[Recommend to read this after the related 1960 Pontiac Curbside Classic]
After shooting the 1960 Ventura Curbside Classic in the driveway, its owner Russ mentions that he just happens to have a couple of other 1960 Pontiacs out back. My heart jumps a bit: is there a Star Chief, please? Anything but. Oh well, the story is about having to adapt one’s dreams to changing circumstances, so let’s see what is out there. In 1960, Pontiac had four model lines spread over two wheelbase lengths. Yes, that was still the era where a couple of inches longer wheelbase put one a couple of inches higher in the social pecking order.
The “junior” Pontiacs rode on a 122″ wheelbase. The Catalina was the entry-level Pontiac, competing fiercely with the low-price Chevy, Ford and Plymouth. A Catalina hardtop coupe cost just $62 more than a V8 Impala coupe. For that amount, you got three inches of extra wheelbase compared to the Chevy, a husky 389 V8 instead of a 283, and that Pontiac look. A bargain indeed. Russ has a pretty intact “stripper” Catalina four door, which he says won’t take much to run again.
The Ventura was the higher trim model of the junior Pontiacs, costing a couple hundred dollars more. And it only came in the two and four door hardtop styles. In many ways, the best way to go.
The senior Ponchos had a two inch graft in the wheelbase, which extended them out back. It’s pretty easy to spot when looking at them, like the ’67 Bonneville in yesterday’s walking tour: there’s an obvious gap between the rear door (shared with the junior cars) and the rear wheel opening. It looks a bit forced, especially on those four doors.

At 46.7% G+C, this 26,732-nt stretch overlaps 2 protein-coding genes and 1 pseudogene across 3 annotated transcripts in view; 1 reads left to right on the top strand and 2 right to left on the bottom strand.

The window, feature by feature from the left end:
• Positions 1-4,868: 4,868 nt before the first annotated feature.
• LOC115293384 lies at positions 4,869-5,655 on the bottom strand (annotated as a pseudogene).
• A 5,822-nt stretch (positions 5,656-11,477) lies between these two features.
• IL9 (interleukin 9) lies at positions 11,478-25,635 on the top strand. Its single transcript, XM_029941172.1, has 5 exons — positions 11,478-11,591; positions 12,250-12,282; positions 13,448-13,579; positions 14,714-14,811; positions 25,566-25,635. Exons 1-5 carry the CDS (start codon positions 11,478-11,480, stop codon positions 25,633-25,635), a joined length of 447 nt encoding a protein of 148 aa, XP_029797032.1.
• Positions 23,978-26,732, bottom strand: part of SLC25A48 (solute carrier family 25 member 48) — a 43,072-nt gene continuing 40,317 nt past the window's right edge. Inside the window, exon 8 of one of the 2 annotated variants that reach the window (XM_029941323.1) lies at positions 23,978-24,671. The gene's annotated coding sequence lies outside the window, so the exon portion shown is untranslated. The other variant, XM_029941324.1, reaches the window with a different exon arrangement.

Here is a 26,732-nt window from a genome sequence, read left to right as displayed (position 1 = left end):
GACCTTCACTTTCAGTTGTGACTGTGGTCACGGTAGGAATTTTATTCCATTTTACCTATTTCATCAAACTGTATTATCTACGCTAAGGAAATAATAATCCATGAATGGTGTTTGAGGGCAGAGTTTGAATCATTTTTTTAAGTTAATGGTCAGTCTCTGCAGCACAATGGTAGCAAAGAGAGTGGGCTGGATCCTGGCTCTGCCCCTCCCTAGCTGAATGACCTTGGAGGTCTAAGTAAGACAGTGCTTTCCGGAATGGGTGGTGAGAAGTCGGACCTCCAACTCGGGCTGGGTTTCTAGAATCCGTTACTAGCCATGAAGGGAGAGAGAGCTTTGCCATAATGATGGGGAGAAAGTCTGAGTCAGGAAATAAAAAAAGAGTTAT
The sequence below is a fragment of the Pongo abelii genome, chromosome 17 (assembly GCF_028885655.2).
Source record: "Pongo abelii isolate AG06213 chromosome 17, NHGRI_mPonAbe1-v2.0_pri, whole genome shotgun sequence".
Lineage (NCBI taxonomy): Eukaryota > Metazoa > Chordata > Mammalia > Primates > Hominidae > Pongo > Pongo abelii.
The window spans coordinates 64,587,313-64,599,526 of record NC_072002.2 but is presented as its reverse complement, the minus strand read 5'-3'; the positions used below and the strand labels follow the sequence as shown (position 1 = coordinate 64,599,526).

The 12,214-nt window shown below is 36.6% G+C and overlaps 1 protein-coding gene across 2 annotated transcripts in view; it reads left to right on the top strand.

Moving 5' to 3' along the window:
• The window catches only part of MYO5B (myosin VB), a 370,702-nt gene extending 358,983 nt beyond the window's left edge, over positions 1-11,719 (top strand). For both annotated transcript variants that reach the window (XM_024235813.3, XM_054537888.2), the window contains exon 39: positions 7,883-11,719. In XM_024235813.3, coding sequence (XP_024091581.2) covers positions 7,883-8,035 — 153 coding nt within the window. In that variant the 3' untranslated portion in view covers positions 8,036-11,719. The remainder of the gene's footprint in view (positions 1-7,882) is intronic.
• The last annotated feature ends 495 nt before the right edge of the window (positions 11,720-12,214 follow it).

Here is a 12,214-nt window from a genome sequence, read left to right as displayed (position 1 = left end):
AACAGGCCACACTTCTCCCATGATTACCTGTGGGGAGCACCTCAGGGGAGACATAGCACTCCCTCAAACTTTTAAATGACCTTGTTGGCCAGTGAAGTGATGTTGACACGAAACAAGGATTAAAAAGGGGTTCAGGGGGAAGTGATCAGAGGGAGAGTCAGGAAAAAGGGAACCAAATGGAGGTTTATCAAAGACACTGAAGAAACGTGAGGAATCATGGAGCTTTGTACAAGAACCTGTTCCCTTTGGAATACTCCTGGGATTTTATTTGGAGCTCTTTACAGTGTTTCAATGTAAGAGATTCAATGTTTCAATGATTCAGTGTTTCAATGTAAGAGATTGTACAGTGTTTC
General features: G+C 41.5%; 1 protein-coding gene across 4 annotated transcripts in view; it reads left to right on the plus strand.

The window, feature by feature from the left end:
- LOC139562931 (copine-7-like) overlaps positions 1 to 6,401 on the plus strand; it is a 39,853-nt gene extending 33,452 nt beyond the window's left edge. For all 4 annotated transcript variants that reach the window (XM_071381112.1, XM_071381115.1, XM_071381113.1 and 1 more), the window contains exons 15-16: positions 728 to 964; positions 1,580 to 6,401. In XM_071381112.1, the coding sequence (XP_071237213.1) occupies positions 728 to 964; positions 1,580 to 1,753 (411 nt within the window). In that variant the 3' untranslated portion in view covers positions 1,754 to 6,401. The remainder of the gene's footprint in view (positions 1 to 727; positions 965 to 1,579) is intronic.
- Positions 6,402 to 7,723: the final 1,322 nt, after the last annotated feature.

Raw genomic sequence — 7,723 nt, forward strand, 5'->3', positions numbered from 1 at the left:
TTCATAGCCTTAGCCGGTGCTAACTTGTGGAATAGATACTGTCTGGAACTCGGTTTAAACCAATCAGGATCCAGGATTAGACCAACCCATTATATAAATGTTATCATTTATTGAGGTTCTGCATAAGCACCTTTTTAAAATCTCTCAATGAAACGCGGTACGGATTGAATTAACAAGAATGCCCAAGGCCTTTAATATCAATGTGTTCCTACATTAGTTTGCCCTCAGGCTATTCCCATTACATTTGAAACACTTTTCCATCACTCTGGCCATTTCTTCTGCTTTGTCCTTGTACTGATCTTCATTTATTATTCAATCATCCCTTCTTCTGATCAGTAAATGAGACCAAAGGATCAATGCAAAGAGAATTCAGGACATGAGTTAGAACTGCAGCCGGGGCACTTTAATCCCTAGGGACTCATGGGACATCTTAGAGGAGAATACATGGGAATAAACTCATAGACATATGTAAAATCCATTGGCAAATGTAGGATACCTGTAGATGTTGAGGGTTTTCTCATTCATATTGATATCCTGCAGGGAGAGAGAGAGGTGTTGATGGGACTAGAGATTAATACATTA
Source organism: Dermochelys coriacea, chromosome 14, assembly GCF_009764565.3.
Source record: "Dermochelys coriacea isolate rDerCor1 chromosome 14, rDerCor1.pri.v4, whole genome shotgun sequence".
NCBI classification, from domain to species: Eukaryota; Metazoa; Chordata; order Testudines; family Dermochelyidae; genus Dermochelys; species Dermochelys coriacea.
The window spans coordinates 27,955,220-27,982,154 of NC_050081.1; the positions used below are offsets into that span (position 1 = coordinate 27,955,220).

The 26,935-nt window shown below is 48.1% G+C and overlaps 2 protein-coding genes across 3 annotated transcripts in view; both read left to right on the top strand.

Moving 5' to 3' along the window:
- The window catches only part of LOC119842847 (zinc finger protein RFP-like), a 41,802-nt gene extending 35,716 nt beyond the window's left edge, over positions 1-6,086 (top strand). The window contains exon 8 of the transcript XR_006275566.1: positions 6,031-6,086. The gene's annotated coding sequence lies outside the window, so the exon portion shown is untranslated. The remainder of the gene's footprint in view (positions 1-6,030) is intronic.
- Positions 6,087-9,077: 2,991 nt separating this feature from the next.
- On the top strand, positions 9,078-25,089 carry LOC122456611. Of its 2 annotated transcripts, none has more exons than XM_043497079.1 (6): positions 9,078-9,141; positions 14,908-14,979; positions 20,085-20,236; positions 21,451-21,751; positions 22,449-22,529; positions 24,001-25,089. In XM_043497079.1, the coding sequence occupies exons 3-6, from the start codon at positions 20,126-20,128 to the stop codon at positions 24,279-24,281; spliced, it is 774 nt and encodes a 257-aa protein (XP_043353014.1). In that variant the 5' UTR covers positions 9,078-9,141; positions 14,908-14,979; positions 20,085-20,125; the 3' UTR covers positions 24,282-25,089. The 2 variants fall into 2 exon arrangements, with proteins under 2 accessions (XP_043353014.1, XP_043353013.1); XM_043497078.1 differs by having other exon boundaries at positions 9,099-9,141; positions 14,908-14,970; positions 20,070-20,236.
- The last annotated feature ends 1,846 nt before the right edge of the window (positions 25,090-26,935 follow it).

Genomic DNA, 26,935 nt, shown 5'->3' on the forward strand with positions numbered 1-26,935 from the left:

My longed-for Star Chief was the lower level senior Pontiac, and the Bonneville was the top of the line. Russ’ red coupe (at the top) is a Bonnie, but it’s definitely in the parts car category, unless you just have to have one. It has a better trimmed dash and interior, including GM’s pioneering Autronic Eye automatic headlight dimmer.
The Bonnie coupe also has the typical GM hardtop and convertible rear seat design, which includes that distinctive dip to make room for the (optional) rear seat radio speaker, what else would it be there for? But why is there a cutout on the rear package shelf? Have I been deluding myself all these decades?
The final bit of Bonneville pecking order bragging rights are its tail lights, which are more complex than the Ventura’s. According to Russ, the inner lenses are the same as a Corvette’s. GM liked to keep its parts recycled across the lines.